Minerva's Breakdown: Stand By 

I was diagnosed with cancer. Since that time, I've undergone surgery and chemotherapy. I'm thankful things are looking good for me. One of the hardest things to deal with is that when I shared my diagnosis, I went from having a brilliant social life, full of friends, to being almost alone. I feel like a lot of people that I considered friends disappeared when I needed them the most. How do I make peace with this and release the feelings of betrayal that I have? I've been there for so many people. I hadn't expected to be abandoned in my darkest hour.

—Sincerely,

F*** Cancer

Dear F.C.:

Cancer is a frightening diagnosis to face, even those with amazing support systems. Facing any significant health problem alone is daunting. When those closest to you were unable to rise to the challenge, that adds insult to injury. During my own recent recovery process from a difficult concussion (I'm NOT equating that to cancer at all), I feel like I have insight into this. Sometimes people don't know how to help. Their hearts hurt for you and they are scared. Some people don't realize that no one is asking them to do the fighting or healing. That's the personal battle. Anyone who has faced these challenges knows that one just needs their people to be present—not disappear. Instead of resentment, forgive them. If anything, let this tribulation make you more empathetic when life throws curve balls to others. You are now in a prime position to lead by example. Good luck to you on your continued recovery.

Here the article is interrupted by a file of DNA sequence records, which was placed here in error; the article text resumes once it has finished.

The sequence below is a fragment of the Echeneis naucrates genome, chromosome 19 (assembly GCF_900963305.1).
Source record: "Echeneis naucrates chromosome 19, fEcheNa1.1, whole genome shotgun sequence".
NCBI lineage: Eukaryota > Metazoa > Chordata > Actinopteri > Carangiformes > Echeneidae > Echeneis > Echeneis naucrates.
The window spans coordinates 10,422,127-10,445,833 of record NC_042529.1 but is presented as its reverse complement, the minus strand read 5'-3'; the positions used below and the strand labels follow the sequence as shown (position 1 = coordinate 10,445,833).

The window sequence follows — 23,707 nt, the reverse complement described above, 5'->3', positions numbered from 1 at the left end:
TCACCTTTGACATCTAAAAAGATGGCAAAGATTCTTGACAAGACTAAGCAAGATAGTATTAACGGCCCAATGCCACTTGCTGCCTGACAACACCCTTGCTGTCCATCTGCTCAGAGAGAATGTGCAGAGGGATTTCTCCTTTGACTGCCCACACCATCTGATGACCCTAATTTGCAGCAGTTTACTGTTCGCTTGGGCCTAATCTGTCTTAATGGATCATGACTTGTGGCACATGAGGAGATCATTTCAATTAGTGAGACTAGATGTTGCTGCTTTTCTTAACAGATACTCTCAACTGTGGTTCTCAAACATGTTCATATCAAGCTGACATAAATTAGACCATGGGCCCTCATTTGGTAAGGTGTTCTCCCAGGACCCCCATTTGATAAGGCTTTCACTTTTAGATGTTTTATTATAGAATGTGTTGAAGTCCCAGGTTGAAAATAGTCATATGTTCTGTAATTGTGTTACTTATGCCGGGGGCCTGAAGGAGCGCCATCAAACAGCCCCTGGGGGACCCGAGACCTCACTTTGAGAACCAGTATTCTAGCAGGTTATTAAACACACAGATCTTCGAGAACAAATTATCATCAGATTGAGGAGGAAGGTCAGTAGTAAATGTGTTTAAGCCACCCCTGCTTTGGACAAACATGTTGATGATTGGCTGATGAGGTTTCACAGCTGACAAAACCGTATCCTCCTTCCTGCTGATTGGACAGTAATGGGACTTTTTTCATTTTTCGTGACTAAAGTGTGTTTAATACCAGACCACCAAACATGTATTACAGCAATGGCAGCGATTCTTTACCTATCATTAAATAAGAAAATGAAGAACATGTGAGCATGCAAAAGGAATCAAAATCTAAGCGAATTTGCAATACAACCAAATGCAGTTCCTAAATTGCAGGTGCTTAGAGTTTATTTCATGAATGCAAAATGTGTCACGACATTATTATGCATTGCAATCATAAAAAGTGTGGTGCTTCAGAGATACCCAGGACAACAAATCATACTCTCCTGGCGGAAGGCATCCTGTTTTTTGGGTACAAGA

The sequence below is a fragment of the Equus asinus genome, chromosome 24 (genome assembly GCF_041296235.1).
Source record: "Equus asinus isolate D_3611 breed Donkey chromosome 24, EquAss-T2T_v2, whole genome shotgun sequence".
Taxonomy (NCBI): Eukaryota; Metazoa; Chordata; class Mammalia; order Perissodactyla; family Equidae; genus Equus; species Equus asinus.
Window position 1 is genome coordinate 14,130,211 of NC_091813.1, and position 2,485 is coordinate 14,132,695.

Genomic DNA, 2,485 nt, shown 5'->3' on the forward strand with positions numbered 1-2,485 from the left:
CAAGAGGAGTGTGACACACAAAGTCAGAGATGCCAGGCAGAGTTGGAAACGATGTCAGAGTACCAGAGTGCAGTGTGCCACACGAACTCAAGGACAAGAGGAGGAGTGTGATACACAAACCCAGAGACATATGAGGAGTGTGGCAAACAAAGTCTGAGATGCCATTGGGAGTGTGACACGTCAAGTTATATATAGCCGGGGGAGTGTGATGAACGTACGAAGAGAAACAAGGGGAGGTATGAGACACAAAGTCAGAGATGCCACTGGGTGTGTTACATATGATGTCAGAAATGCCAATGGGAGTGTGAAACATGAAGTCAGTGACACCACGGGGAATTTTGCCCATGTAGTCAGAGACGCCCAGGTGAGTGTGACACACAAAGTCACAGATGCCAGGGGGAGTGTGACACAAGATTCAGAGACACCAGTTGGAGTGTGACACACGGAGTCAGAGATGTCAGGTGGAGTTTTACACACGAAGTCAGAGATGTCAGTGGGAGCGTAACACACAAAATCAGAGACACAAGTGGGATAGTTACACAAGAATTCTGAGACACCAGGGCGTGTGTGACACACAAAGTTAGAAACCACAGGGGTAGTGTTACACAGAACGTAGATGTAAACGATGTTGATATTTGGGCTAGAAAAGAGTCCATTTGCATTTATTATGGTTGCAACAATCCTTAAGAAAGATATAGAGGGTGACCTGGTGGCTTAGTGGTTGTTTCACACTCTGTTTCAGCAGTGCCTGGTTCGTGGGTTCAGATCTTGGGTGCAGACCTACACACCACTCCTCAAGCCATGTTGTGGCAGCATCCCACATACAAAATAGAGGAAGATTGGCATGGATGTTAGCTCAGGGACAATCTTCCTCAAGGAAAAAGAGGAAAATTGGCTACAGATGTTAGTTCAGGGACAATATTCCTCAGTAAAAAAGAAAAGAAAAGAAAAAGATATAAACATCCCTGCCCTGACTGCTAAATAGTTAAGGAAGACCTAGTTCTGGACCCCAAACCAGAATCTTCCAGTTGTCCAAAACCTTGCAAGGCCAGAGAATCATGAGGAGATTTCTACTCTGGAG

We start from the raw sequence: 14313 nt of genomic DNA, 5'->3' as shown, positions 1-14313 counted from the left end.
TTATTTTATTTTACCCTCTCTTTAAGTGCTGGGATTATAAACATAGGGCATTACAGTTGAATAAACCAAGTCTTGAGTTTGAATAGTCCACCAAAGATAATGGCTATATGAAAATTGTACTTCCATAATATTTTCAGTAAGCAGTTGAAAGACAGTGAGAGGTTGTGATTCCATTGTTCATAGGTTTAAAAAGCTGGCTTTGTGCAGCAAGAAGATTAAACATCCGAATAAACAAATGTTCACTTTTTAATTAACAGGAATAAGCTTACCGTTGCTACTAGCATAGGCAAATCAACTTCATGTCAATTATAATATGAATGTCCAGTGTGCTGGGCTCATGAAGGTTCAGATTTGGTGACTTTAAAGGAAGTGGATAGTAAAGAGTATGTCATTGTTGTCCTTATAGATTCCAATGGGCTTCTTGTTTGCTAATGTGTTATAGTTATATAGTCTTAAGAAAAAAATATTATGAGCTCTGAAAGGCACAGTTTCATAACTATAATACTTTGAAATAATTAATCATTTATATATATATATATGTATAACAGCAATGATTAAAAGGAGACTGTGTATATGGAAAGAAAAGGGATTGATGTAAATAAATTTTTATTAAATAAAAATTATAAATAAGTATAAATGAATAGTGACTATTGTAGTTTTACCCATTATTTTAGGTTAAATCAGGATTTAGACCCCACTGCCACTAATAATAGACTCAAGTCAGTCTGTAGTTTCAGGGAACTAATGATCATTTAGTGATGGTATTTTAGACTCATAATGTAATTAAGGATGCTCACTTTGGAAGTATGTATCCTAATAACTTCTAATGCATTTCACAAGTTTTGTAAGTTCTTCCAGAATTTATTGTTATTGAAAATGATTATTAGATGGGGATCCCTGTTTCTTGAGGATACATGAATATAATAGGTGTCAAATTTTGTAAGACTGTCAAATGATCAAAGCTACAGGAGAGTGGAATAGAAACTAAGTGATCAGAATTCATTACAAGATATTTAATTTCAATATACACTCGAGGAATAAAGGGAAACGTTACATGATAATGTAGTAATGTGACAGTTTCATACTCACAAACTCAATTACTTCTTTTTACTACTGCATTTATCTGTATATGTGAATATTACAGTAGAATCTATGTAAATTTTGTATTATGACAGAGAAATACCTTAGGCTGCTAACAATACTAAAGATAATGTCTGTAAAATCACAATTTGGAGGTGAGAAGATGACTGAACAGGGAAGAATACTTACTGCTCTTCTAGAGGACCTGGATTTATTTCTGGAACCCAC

Tags:

Pin It
Favorite

Comments


Comments are closed.

Readers also liked…

© 2019 Boise Weekly

Website powered by Foundation